Small-scale fuel variation alters fire intensity and shrub abundance in a pine savanna.

  title={Small-scale fuel variation alters fire intensity and shrub abundance in a pine savanna.},
  author={Jarrod M. Thaxton and William J. Platt},
  volume={87 5},
Small-scale variation in fire intensity and effects may be an important source of environmental heterogeneity in frequently burned plant communities. We hypothesized that variation in fire intensity resulting from local differences in fuel loads produces heterogeneity in pine savanna ground cover by altering shrub abundance. To test this hypothesis, we experimentally manipulated prefire fuel loads to mimic naturally occurring fuel-load heterogeneity associated with branch falls, needle fall… 
Small-Scale Variation in Fuel Loads Differentially Affects Two Co-Dominant Bunchgrasses in a Species-Rich Pine Savanna
This work quantified how fire in locally varying fuel loads influenced dynamics of dominant C4 bunchgrasses in a species-rich pine savanna in southeastern Louisiana, USA and speculated that locally increased fuel loading may be important in pine savannas for creating colonization sites because where fuels are light or moderate, dominant bunchgrass persist through fires.
Overstory-derived surface fuels mediate plant species diversity in frequently burned longleaf pine forests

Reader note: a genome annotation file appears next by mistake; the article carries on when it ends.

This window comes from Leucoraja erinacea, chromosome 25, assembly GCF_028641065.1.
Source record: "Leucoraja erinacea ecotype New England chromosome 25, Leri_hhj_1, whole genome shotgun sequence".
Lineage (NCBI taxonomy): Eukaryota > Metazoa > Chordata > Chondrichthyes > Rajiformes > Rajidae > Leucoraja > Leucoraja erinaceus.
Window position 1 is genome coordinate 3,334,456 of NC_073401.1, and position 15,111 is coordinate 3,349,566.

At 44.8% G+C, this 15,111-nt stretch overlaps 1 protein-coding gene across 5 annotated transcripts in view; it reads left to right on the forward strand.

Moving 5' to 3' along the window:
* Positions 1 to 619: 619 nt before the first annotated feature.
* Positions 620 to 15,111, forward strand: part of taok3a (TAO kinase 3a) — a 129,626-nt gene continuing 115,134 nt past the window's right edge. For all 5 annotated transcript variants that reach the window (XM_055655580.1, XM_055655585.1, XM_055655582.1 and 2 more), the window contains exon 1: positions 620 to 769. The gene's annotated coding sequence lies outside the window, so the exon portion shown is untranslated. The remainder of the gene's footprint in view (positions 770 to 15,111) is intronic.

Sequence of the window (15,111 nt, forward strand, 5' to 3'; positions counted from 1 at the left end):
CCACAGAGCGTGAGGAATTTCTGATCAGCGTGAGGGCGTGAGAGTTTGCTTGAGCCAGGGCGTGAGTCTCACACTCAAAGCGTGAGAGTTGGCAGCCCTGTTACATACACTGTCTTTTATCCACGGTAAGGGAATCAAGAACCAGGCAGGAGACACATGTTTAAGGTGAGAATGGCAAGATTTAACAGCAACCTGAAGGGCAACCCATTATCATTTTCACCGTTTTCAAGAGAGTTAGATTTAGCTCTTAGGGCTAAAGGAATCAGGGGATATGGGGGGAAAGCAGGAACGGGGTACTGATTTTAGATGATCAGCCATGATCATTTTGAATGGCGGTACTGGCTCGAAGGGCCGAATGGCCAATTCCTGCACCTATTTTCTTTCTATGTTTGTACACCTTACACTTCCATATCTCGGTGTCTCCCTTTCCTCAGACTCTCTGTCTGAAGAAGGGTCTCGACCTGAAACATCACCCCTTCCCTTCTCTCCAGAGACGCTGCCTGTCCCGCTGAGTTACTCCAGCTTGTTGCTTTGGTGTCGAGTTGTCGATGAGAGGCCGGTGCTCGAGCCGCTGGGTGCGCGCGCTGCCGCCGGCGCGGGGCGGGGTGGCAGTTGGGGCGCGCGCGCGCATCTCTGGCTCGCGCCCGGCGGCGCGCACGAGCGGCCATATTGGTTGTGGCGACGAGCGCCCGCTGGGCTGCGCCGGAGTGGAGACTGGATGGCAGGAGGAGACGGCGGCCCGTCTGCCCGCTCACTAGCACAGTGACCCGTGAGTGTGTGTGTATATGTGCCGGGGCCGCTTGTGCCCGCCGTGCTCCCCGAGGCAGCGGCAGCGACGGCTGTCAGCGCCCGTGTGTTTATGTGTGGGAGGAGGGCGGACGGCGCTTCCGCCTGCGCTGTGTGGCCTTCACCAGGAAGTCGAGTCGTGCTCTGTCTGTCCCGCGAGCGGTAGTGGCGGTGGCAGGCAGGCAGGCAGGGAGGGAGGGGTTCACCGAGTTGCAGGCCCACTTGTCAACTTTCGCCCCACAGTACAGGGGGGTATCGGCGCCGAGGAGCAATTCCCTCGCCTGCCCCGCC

Frequently burned low-latitude coniferous forests maintain a high-diversity understory. Longleaf pine (Pinus palustris Mill.) forests and woodlands have exceptionally high diversity at fine scales
The wildland fuel cell concept: an approach to characterize fine-scale variation in fuels and fire in frequently burned longleaf pine forests
In ecosystems with frequent surface fire regimes, fire and fuel heterogeneity has been largely overlooked owing to the lack of unburned patches and the difficulty in measuring fire behavior at fine
Relating fuel loads to overstorey structure and composition in a fire-excluded Sierra Nevada mixed conifer forest.
Although knowledge of surface fuel loads is critical for evaluating potential fire behaviour and effects, their inherent variability makes these difficult to quantify. Several studies relate fuel
Decades-old silvicultural treatments influence surface wildfire severity and post-fire nitrogen availability in a ponderosa pine forest
Wildfire severity and subsequent ecological effects may be influenced by prior land management, via modification of forest structure and lingering changes in fuels. In 2002, the Hayman wildfire
Longleaf pine proximity effects on air temperatures and hardwood top-kill from prescribed fire
BackgroundRegulation of the dominance of resprouting understory hardwoods is a common objective for prescribed fire in open-canopy longleaf pine (Pinus palustris Mill.) woodland of the southeastern
Spatial variability of surface fuels in treated and untreated ponderosa pine forests of the southern Rocky Mountains
There is growing consensus that spatial variability in fuel loading at scales down to 0.5 m may govern fire behaviour and effects. However, there remains a lack of understanding of how fuels vary
Fuel composition influences fire characteristics and understorey hardwoods in pine savanna